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Led By Donkeys hopes for the future

Image: Led By Donkeys. Location: Trinity Way, West Bromwich. 13 October, 2021.

What started out as four friends with a ladder from B&Q and a bucket of wallpaper paste became the biggest people-funded political campaign in UK history. Driven by their strapline 'art, activism and accountability', Led By Donkeys has won awards for its campaigns, spread over hundreds of billboards across the UK, highlighting the hypocrisy of Brexiteers and using their platform to hold the government to account. The group share quotes directly from politicians in the form of tweets, as well as projecting videos onto prominent public spaces. Now no longer a guerrilla outfit but a political movement with a huge outreach, the Led By Donkeys team chatted to us about their work, their motivations and their hopes for the future.

Eli Goldstone: Led By Donkeys started in January 2019 with your first act of billboard based vigilantism. Had any of you any youthful brushes with vandalism under your belt?
Led By Donkeys:
Not vandalism, but in our own ways through quite different campaigns, we all came to a solid understanding and appreciation of the value of peaceful direct action. Used carefully and thoughtfully, direct action and intervention can really help propel campaigns by changing conversations. And it’s fun.

EG: What political art and theatre inspires you?
We take ideas from many places - art, music, film, political history, comedy - but of course it’s current affairs that really provides the backbone of our material. The common theme if there is one, is that we all enjoy bringing back to the team approaches that encourage the audience or viewer to look at an issue from an entirely new angle. We are always wrestling with how we get people to view an issue differently or to change their mind, so any insights that we can gather from the world around us always make for rich conversations.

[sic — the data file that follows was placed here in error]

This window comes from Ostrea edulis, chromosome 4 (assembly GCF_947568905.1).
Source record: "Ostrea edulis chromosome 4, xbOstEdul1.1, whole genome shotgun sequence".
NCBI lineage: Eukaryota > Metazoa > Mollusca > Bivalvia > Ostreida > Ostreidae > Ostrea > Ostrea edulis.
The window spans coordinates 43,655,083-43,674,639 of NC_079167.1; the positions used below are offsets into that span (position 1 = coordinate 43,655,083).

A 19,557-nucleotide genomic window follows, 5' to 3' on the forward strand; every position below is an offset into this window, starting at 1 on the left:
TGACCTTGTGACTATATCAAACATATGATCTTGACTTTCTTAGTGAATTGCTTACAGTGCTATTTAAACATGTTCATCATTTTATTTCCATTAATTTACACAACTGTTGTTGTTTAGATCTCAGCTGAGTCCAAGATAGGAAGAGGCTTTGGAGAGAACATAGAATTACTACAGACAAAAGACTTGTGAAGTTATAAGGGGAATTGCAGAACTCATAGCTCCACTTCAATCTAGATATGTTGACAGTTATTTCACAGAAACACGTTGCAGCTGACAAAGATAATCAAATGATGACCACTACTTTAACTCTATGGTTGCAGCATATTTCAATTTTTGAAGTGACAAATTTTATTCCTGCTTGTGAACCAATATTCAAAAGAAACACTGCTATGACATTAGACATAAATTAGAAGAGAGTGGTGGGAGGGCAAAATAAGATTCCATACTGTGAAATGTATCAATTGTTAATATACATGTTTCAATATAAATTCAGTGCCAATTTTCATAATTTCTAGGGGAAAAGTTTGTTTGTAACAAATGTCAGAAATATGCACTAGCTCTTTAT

Image. Led By Donkeys, Conservative party Conference, Manchester. 5 October 2021.

EG: For a long time you were working anonymously. What happened to change that?
All of the sites we used in the first few weeks of Led By Donkeys were ‘borrowed’ space from large advertising companies. We had no idea how they would react so keeping our names out of the spotlight felt like the right thing to do. When Led By Donkeys really started to take off, we knew it was only a matter of time before we’d need to say who we are. We’ve never regretted the decision to go public with our names - a lot of our work is about accountability, so it’s important people know who we are.

EG: Why do you think it is so impactful to see your particular brand of activism in physical spaces when so much of communication is now online?
Your question contains a bit of the answer. When we view so much online and often so quickly because we skim through vast amounts of content, there can be something quite arresting and disarming about seeing strong political communication in the real-world. If we get the message and location right, we often see a bit of a feedback loop: we create something in the street, we put a photo or film of it on social media, in turn that starts to generate interest from local or regional media and people who live nearby who go out to capture their own images of it, which then also ends up driving the original content on social media. If we can place an intervention in a location that helps to tell the story or confront a politician with their own words that can really add to its power.

Image: National Covid Memorial Wall, Lambeth Palace Rd, London. March 2021.

EG: You helped to create the national covid memorial wall. Can you tell us about that?
It was a great privilege and a real pleasure to work alongside Covid-19 Bereaved Families for Justice in developing and installing the memorial wall. They are such an impressive group of people who have managed to create an impactful and hugely dignified campaign at a really hard time in their lives. We first approached the group to help deliver a projection on Parliament. That went really well and our conversation with them just kept going. Soon we were all discussing how we could find a way to mark the scale of the loss in the UK and how a memorial could be built in a location that was open to all and where anyone could come to record their loss. It took many hours of conversation but the memorial wall and the hand-painted hearts were what finally emerged.